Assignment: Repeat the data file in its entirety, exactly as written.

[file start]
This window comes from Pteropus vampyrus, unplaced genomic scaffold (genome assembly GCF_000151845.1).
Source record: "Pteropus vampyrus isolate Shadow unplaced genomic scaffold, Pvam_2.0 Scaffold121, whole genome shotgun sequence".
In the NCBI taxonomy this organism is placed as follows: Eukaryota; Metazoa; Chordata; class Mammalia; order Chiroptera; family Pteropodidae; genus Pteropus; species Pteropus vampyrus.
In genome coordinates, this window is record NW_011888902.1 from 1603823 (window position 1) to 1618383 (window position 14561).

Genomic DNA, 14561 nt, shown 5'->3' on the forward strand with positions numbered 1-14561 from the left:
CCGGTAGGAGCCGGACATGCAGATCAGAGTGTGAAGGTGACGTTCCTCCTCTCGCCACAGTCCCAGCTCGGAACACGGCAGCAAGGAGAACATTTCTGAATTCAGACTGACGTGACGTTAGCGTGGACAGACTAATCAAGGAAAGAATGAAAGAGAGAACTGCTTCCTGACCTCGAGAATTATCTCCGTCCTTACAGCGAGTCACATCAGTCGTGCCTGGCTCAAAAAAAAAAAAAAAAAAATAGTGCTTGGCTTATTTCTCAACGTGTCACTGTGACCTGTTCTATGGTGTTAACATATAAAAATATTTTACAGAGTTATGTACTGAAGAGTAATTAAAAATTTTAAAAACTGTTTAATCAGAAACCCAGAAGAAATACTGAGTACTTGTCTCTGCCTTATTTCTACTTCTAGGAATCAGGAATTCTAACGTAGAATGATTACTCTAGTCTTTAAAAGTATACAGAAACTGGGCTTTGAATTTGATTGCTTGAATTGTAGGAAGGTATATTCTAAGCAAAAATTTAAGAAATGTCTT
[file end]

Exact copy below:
This window comes from Pteropus vampyrus, unplaced genomic scaffold (genome assembly GCF_000151845.1).
Source record: "Pteropus vampyrus isolate Shadow unplaced genomic scaffold, Pvam_2.0 Scaffold121, whole genome shotgun sequence".
In the NCBI taxonomy this organism is placed as follows: Eukaryota; Metazoa; Chordata; class Mammalia; order Chiroptera; family Pteropodidae; genus Pteropus; species Pteropus vampyrus.
In genome coordinates, this window is record NW_011888902.1 from 1603823 (window position 1) to 1618383 (window position 14561).

Genomic DNA, 14561 nt, shown 5'->3' on the forward strand with positions numbered 1-14561 from the left:
CCGGTAGGAGCCGGACATGCAGATCAGAGTGTGAAGGTGACGTTCCTCCTCTCGCCACAGTCCCAGCTCGGAACACGGCAGCAAGGAGAACATTTCTGAATTCAGACTGACGTGACGTTAGCGTGGACAGACTAATCAAGGAAAGAATGAAAGAGAGAACTGCTTCCTGACCTCGAGAATTATCTCCGTCCTTACAGCGAGTCACATCAGTCGTGCCTGGCTCAAAAAAAAAAAAAAAAAAATAGTGCTTGGCTTATTTCTCAACGTGTCACTGTGACCTGTTCTATGGTGTTAACATATAAAAATATTTTACAGAGTTATGTACTGAAGAGTAATTAAAAATTTTAAAAACTGTTTAATCAGAAACCCAGAAGAAATACTGAGTACTTGTCTCTGCCTTATTTCTACTTCTAGGAATCAGGAATTCTAACGTAGAATGATTACTCTAGTCTTTAAAAGTATACAGAAACTGGGCTTTGAATTTGATTGCTTGAATTGTAGGAAGGTATATTCTAAGCAAAAATTTAAGAAATGTCTT